Fortunately, certain types of ionic liquids (ILs), which are good solvents for lignocellulose, allow for the preparation of RLBs. ILs are organic electrolytes that exist in a liquid state around ambient temperatures. Owing to their negligible vapor pressures and high thermal stability, they can be regarded as green solvents having many potential applications (Wasserscheid and Stark 2014). Some ILs dissolve lignocellulosic materials or their components (cellulose, hemicellulose, and lignin), which greatly promotes the utilization of lignocellulosic resources (Chowdhury et al. 2014; Morais et al. 2015; Peleteiro et al. 2015; Silveira et al. 2015). After dissolution in ILs, lignocellulosic materials can be converted into various products, such as furfural (Carvalho et al.2015), cellulosic aerogels (Demilecamps et al. 2015), lignocellulosic aerogels (Li et al. 2011), and modified regenerated bamboo that removes Cd2+ and Pb2+ (Zhong et al. 2012).

Based on the dissolution of lignocellulosic material in ILs, RLBs have been generated using the emulsification/precipitation method (Zhang 2013), which is the most commonly used technique for preparing regenerated cellulose beads (Chen et al. 2013). First, lignocellulosic materials were dissolved in an IL, and the solution was dispersed in oil with the help of a surfactant, which was immiscible with the type of IL used. RLBs were obtained by adding water (regenerant) to the emulsion. Because no component in wheat straw was separated and “green solvent” was used, the process was simpler and more eco-friendly compared with traditional processes for producing cellulose beads.

In the present study, RLBs were prepared using the emulsification/precipitation method. The morphology and properties of the obtained beads were characterized. Wheat straw was used as the raw material, and 1-butyl-3-methylimidazolium chloride ([Bmim]Cl), a frequently-used solvent of lignocellulosic material (Chowdhury et al. 2014; Badgujar and Bhanage 2015), was selected as the solvent.



Wheat straw was harvested from a local farmer in a suburb of Jinzhong city, Shanxi Province, China. The straw was ground to about 40 mesh size with a plant disintegrator, extracted with ethanol/benzene (1:2, v/v) for 8 h using a Soxhlet apparatus, and ground to powder with a ball grinder. The powder was dried for 4 h at 105 °C before use.

[Bmim]Cl was purchased from Linzhou Keneng Material Technology Co., Ltd. Its purity was 98%. Other reagents such as liquid paraffin, Span 80, and ethyl ether was supplied by Beijing Chemical Works and have been of analytical purity.

Preparation of RLBs

Figure 1 shows a schematic diagram of the RLB preparation process. Briefly, 0.1 g of wheat straw-powder was mixed with 2.5 g of [Bmim]Cl in a 50-mL boiling flask at 130 °C for 50 min to prepare a 4 wt% solution. Then, 0.75 g of Span 80 and 25 mL of liquid paraffin were added to the solution with stirring at 110 °C for 15 min, after which the emulsion was poured into the same volume of deionized water and stirred for 15 min. The regenerated beads were isolated by centrifugation and washed with ether three times to remove liquid paraffin. The resulting beads were stored in water or freeze-dried.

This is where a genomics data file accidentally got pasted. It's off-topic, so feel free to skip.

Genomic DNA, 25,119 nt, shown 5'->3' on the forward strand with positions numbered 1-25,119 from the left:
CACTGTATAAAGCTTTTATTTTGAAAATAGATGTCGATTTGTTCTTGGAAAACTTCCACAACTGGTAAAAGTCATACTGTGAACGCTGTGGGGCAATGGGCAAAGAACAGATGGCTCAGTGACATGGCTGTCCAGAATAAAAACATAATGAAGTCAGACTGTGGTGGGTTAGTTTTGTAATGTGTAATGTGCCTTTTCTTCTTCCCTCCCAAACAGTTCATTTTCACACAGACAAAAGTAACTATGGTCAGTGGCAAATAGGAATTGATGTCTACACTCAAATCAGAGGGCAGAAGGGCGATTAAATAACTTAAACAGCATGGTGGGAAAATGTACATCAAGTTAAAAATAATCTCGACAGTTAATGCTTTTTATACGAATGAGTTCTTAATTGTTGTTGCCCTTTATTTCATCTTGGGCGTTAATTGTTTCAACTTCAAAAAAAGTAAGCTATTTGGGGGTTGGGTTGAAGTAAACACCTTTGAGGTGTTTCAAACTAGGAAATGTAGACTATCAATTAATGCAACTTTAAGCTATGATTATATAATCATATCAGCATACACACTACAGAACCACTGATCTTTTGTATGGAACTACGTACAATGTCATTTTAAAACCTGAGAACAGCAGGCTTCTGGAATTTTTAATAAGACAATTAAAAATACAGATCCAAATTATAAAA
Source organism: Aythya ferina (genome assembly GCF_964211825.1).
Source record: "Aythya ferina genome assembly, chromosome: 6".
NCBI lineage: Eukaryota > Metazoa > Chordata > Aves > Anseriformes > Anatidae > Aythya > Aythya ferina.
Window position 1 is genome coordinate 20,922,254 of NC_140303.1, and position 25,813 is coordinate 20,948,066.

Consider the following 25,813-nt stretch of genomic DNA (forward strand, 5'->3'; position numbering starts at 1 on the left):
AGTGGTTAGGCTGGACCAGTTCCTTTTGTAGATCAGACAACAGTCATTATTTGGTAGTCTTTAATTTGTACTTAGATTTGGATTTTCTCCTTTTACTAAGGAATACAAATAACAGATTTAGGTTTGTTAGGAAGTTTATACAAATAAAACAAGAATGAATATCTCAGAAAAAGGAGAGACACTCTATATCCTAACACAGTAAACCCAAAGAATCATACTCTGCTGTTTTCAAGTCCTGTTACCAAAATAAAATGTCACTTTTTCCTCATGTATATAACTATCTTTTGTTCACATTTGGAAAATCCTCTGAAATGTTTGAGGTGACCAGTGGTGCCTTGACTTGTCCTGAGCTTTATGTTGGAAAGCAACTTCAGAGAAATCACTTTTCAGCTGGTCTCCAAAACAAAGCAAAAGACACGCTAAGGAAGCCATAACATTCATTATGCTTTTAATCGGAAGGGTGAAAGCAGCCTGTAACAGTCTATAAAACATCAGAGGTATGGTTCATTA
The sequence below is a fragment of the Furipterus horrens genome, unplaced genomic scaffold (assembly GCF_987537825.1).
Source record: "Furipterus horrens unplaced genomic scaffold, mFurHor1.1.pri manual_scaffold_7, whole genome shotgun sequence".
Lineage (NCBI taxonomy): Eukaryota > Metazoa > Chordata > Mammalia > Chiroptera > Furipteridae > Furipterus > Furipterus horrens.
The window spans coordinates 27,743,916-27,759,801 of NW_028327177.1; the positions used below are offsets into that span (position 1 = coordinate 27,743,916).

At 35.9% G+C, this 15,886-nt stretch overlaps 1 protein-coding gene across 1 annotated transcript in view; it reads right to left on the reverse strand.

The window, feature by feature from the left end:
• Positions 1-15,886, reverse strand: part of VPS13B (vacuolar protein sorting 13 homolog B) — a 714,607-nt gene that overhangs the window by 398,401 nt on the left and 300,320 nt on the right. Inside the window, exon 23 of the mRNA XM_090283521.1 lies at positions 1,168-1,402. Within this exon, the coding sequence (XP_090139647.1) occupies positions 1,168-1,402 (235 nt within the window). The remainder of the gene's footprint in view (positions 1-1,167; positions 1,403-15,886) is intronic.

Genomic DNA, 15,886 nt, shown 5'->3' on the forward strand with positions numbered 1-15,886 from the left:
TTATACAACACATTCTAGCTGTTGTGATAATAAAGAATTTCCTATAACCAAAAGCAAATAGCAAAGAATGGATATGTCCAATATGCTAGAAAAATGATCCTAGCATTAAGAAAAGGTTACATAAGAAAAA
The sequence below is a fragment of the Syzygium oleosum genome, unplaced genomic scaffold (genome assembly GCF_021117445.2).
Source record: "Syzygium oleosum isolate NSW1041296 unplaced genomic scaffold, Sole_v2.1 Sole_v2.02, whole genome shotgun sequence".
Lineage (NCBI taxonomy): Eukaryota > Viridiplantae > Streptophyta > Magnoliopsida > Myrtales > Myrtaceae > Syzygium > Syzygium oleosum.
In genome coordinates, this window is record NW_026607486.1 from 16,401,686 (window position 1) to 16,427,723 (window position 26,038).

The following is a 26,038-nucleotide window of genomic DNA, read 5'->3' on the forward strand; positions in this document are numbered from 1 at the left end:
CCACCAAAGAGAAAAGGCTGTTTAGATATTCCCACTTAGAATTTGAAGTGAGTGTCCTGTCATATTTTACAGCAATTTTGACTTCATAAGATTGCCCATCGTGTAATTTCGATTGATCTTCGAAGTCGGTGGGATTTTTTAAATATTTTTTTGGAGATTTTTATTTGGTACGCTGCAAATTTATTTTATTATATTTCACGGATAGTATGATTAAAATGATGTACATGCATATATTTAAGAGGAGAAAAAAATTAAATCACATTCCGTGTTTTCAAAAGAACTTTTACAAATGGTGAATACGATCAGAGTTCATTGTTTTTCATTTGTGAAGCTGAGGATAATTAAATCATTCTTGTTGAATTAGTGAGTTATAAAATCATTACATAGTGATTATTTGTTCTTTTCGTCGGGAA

Characterization of RLBs

Morphological observation

The micro surface morphology of the RLBs was observed using a JSM-6700F field emission scanning electron microscope (JEOL, Tokyo, Japan). The macro surface morphology was observed with an optical microscope (UB203i, UOP, Chongqing, China) and a Nikon 600D microscope (Tokyo, Japan).

Fig. 1. Schematic diagram of the preparation of regenerated lignocellulose beads

Measurement of the physical properties

The wet density (ρw, g/mL) of wet samples was measured using a 5-mL gravity bottle. The porosity (P, %) and the pore volume (Vp, cm3/g of dry particles) were described according to Eqs. 1 and 2, which expressed the pore volume per volume of wet particles and the volume per gram of dried sample, respectively,



where ρ0 is the density of water and ω is the water content calculated using dehydration at 105 °C to a constant mass (Shi et al. 2011).

The specific surface area (S, m2/mL) was measured using the Brunauer Emmet Teller (BET) method on a Gemini V2380 surface analyzer (Micromeritics, Norcross, GA, USA).

Particle size distribution

The particle size distribution and mean particle diameter were determined using a laser particle size analyser (Winner 2000E, Winner Particle Instruments Joint Stock Co. Ltd., Jinan, China).

Compositional analysis

The sample components were determined based on a standard NREL procedure (Sluiter et al. 2008; Zhang et al. 2010).